A Provisional Chronicle
The collector Karl-Heinrich Müller, initiator, founder and purchaser of the Hombroich museum island, likes to talk about the “island family” which came together as his creation started to form and develop. For this reason I should like to start my chronicle by explaining how I became a member of this “family”.
While studying art history at the University of Bonn from 1974 to 1981 I worked for a time for Johannes Wasmuth at Rolandseck Station. I prepared exhibitions and musical events and had the opportunity to help look after the collection of works by Hans Arp.
I met Karl-Heinrich Müller there for the first time in 1976. I saw his private art collection on a later visit to Düsseldorf. It fascinated me, and I was quick to accept when Karl-Heinrich Müller asked me to prepare an art-historical record of the works. At this stage there were already so many of them that there were even works of art piled up under the beds. Not even the office had been spared.
What was to be done? Could these works be entrusted to a public museum?
Karl-Heinrich Müller had never collected systematically, according to art-historical criteria, but had simply followed his personal preferences. For this reason he also exchanged some items, in order to create focal points. For example, he gave up works by Beuys, Polke, Fontana, Goller and Tápies so that he could acquire assemblages by Schwitters or reliefs by Arp. He always bought because he was enthusiastic. In this he followed his instincts for finding the mysterious and magical qualities that interested him in works from various periods.
When I started my work there were four focal points in the collection, largely arising from suggestions by the gallery-owner Sami Tarica: Kurt Schwitters, Hans Arp, Jean Fautrier and Yves Klein. Works by these artists still form the core of the ever expanding collection. Thus thirteen assemblages and collages by Schwitters were added to the collection in the eighties.
It now includes twenty-one works, mainly from his late period, and is one of the most extensive collections of Schwitters’ work. Arp is represented by fourteen collages, reliefs and sculptures. Five monochrome works by Yves Klein are on show in an ambience dedicated solely to Klein, in the Zwölf-Räume-Haus (Twelve Room House).
Jean Fautrier’s work was very important in the early days of the collection. In all, twenty-five paintings from all the periods of his work were acquired, starting with the Black Pictures. Karl-Heinrich Müller’s continued keen interest in Fautrier’s sculptures led to a further nine heads and figures (plaster, bronze, stone) being brought into the collection.
A stock of archaeological items was brought together in the seventies as the second core area of the collection. It includes jewellery, vessels and grave goods (approx. 280 items) from Ban-Chiang, about eighty cylinder and button seals, as well as amulets, from ancient Mesopotamia, club-heads, ceramic and cast vessels from Amlash, and Luristan bronze weaponry. These items are juxtaposed with selected works of modern art.
A third, smaller section of the collection developed from this period, including works by Anatol Herzfeld (a long-standing friend of Karl-Heinrich Müller’s), sculptures by Erwin Heerich and pictures by Gotthard Graubner.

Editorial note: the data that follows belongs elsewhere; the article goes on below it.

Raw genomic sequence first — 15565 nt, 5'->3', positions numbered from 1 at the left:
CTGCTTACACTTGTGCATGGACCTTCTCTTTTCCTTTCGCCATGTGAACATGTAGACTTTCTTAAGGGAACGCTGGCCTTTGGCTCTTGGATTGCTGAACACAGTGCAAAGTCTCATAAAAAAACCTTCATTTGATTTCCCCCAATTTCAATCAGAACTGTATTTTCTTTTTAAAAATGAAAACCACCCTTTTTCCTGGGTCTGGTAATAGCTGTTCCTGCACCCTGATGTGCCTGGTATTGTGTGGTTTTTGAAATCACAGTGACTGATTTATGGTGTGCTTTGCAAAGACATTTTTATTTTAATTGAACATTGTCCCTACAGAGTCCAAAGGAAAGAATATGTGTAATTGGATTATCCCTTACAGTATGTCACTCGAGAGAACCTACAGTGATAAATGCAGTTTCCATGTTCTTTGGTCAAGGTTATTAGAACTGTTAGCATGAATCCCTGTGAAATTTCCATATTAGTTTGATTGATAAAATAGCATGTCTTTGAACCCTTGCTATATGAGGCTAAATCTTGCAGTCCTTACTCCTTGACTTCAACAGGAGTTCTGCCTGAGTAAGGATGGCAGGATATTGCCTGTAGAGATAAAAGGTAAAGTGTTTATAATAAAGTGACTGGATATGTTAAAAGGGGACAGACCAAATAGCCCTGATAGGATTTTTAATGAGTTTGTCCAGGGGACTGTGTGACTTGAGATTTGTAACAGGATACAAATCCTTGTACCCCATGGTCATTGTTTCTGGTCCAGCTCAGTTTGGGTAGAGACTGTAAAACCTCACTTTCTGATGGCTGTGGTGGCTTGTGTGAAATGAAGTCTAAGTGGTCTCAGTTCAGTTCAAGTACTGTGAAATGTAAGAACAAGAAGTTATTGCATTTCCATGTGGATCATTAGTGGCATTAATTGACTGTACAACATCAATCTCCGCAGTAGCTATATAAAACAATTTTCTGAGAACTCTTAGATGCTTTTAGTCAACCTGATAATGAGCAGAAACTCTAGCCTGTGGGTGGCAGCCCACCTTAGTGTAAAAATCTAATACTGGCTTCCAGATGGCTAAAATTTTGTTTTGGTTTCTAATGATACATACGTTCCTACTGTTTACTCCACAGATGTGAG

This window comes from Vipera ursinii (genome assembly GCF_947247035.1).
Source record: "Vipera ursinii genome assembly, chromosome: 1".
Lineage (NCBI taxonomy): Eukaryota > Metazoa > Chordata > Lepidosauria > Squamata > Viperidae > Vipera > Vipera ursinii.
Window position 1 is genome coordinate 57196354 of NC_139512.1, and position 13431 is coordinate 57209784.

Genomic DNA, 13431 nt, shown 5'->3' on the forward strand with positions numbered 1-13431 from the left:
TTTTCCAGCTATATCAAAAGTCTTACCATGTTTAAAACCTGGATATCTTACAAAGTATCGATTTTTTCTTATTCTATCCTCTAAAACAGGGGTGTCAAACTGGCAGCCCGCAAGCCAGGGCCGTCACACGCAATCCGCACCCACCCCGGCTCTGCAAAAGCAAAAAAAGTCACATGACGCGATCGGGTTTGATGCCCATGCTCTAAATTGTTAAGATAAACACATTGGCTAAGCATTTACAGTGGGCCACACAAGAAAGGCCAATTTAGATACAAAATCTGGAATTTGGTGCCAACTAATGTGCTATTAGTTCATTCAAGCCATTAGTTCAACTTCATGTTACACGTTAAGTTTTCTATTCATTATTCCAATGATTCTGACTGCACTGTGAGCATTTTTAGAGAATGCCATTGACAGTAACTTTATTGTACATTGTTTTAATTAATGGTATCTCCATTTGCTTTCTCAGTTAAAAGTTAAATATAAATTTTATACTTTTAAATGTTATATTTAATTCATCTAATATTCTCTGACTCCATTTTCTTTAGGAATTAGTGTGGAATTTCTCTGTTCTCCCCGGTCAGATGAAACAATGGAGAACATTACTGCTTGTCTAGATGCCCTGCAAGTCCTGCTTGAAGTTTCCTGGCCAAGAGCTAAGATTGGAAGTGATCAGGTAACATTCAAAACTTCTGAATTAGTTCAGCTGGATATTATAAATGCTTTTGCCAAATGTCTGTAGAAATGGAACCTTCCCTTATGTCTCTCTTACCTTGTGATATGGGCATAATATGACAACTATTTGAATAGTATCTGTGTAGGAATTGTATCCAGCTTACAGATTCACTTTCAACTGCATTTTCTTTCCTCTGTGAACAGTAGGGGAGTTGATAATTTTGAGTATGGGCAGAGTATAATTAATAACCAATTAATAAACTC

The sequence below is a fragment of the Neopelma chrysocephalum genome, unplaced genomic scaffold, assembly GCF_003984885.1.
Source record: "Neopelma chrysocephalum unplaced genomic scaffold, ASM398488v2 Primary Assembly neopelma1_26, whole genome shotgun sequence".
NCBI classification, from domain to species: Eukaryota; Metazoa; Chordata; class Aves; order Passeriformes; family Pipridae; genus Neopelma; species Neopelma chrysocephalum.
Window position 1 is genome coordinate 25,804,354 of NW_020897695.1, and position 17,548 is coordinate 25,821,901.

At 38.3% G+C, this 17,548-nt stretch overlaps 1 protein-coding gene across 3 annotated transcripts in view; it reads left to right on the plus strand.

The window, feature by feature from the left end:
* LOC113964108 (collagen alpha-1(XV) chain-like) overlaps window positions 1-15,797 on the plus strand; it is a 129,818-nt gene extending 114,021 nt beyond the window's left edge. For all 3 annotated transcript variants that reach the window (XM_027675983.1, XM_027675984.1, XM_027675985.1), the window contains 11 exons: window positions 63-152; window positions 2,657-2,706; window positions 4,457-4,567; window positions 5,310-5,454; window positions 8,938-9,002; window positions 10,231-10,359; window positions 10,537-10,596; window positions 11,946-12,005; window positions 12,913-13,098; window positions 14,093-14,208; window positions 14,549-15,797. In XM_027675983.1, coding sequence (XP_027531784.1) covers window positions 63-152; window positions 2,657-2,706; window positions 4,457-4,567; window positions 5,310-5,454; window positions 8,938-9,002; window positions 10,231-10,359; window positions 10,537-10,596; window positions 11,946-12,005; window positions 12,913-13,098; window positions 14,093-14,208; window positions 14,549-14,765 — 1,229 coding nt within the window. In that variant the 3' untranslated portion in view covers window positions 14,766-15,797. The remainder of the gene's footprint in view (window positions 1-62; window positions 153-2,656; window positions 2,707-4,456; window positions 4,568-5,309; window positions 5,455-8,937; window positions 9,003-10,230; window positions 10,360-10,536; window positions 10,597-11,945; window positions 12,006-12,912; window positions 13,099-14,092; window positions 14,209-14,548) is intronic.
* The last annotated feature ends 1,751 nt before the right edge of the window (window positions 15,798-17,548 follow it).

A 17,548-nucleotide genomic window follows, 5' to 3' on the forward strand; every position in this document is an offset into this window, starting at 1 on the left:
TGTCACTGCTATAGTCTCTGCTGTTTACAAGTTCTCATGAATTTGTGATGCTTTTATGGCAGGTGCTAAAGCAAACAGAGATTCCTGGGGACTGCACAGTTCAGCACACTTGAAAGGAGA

The Founding Period (1982–1984)
Karl-Heinrich Müller’s searching eye roves the art world, but at the same time he has clear aims, and this chimes perfectly with his passion for collecting. He always imagined that his collection would be presented in several different places, with a single artist or a coherent ensemble finding its place in one building. Thus the Pavilions Project was born. And what better place for making that a reality than Insel Hombroich!
After several unsuccessful attempts to find a suitable site for his collection in the Greater Düsseldorf area, Karl-Heinrich Müller discovered Insel Hombroich and the surrounding land.
He acquired the site on 6th September 1982.
At the time there were two buildings in the overgrown park by the river Erft, a conservation area – the Rosa Haus (Pink House), a villa dating from 1816, and an outbuilding added in 1906. Karl-Heinrich Müller restored them.
The Rosa Haus acquired exhibition galleries and guest rooms. The galleries were used at first to show old masters, etchings by Rembrandt and water colours by Cézanne. The outbuilding was converted into a home for Karl-Heinrich Müller with two studios, for Heerich and Graubner.
A barn was converted into a studio with exhibition space for Anatol, to his specifications. Anatol created his own personal world in the immediate vicinity.
At the same time as the buildings were being refurbished, work started on renewing the 19th century English Garden with its stock of rare trees.
It must be said at this juncture that in addition to the considerable professional demands on his time, Karl-Heinrich Müller invested an extraordinary degree of energy in the Insel Hombroich project. He infected his artist friends with his euphoria. I too was drawn in by this. We all made up the island family team, which applied its thoughts and ideas to realizing Insel Hombroich in its current form.
In late 1982 the first building application was drawn up for the construction of the pavilions designed by Erwin Heerich. They were intended to house a considerable proportion of the collection.